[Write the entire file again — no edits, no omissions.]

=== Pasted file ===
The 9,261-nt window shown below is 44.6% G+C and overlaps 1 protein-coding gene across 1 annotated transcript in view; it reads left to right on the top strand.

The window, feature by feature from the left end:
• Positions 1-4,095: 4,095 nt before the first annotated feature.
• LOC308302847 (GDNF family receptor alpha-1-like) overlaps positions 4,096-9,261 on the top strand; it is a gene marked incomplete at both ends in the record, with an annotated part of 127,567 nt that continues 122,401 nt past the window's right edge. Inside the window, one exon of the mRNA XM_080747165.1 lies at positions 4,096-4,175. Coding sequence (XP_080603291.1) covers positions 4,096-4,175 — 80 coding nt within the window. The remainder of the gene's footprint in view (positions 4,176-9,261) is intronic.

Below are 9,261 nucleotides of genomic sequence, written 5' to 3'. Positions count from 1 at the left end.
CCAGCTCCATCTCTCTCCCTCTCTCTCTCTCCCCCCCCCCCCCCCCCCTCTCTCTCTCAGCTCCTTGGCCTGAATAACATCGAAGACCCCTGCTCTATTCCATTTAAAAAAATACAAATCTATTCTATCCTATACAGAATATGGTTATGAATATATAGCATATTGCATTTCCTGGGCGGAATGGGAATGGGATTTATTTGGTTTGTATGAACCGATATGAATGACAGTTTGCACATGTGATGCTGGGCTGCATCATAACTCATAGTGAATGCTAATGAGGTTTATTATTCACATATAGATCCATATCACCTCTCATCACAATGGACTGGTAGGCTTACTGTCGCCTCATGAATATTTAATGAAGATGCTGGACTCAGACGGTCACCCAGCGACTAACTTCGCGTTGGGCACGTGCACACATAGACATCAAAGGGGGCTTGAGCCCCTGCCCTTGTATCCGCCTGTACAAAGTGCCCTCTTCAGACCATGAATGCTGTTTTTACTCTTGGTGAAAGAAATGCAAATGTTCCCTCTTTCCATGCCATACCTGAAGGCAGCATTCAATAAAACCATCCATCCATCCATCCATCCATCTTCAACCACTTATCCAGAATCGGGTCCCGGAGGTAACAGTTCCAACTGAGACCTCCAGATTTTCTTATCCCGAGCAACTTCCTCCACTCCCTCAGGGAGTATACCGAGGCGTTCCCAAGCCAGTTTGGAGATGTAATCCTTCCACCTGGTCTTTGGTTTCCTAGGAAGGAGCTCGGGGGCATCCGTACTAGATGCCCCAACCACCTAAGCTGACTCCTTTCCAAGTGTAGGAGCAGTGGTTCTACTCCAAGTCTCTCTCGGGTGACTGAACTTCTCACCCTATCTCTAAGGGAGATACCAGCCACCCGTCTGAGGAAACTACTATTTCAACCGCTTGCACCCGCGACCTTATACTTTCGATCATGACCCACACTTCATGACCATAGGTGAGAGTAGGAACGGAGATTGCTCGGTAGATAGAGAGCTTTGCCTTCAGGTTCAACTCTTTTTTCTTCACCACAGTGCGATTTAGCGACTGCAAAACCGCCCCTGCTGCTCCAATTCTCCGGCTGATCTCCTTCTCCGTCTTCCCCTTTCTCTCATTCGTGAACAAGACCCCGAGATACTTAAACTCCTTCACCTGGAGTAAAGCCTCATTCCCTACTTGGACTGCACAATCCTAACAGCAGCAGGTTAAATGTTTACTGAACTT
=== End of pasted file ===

The 9,261-nt window shown below is 44.6% G+C and overlaps 1 protein-coding gene across 1 annotated transcript in view; it reads left to right on the top strand.

The window, feature by feature from the left end:
• Positions 1-4,095: 4,095 nt before the first annotated feature.
• LOC308302847 (GDNF family receptor alpha-1-like) overlaps positions 4,096-9,261 on the top strand; it is a gene marked incomplete at both ends in the record, with an annotated part of 127,567 nt that continues 122,401 nt past the window's right edge. Inside the window, one exon of the mRNA XM_080747165.1 lies at positions 4,096-4,175. Coding sequence (XP_080603291.1) covers positions 4,096-4,175 — 80 coding nt within the window. The remainder of the gene's footprint in view (positions 4,176-9,261) is intronic.

Below are 9,261 nucleotides of genomic sequence, written 5' to 3'. Positions count from 1 at the left end.
CCAGCTCCATCTCTCTCCCTCTCTCTCTCTCCCCCCCCCCCCCCCCCCTCTCTCTCTCAGCTCCTTGGCCTGAATAACATCGAAGACCCCTGCTCTATTCCATTTAAAAAAATACAAATCTATTCTATCCTATACAGAATATGGTTATGAATATATAGCATATTGCATTTCCTGGGCGGAATGGGAATGGGATTTATTTGGTTTGTATGAACCGATATGAATGACAGTTTGCACATGTGATGCTGGGCTGCATCATAACTCATAGTGAATGCTAATGAGGTTTATTATTCACATATAGATCCATATCACCTCTCATCACAATGGACTGGTAGGCTTACTGTCGCCTCATGAATATTTAATGAAGATGCTGGACTCAGACGGTCACCCAGCGACTAACTTCGCGTTGGGCACGTGCACACATAGACATCAAAGGGGGCTTGAGCCCCTGCCCTTGTATCCGCCTGTACAAAGTGCCCTCTTCAGACCATGAATGCTGTTTTTACTCTTGGTGAAAGAAATGCAAATGTTCCCTCTTTCCATGCCATACCTGAAGGCAGCATTCAATAAAACCATCCATCCATCCATCCATCCATCTTCAACCACTTATCCAGAATCGGGTCCCGGAGGTAACAGTTCCAACTGAGACCTCCAGATTTTCTTATCCCGAGCAACTTCCTCCACTCCCTCAGGGAGTATACCGAGGCGTTCCCAAGCCAGTTTGGAGATGTAATCCTTCCACCTGGTCTTTGGTTTCCTAGGAAGGAGCTCGGGGGCATCCGTACTAGATGCCCCAACCACCTAAGCTGACTCCTTTCCAAGTGTAGGAGCAGTGGTTCTACTCCAAGTCTCTCTCGGGTGACTGAACTTCTCACCCTATCTCTAAGGGAGATACCAGCCACCCGTCTGAGGAAACTACTATTTCAACCGCTTGCACCCGCGACCTTATACTTTCGATCATGACCCACACTTCATGACCATAGGTGAGAGTAGGAACGGAGATTGCTCGGTAGATAGAGAGCTTTGCCTTCAGGTTCAACTCTTTTTTCTTCACCACAGTGCGATTTAGCGACTGCAAAACCGCCCCTGCTGCTCCAATTCTCCGGCTGATCTCCTTCTCCGTCTTCCCCTTTCTCTCATTCGTGAACAAGACCCCGAGATACTTAAACTCCTTCACCTGGAGTAAAGCCTCATTCCCTACTTGGACTGCACAATCCTAACAGCAGCAGGTTAAATGTTTACTGAACTT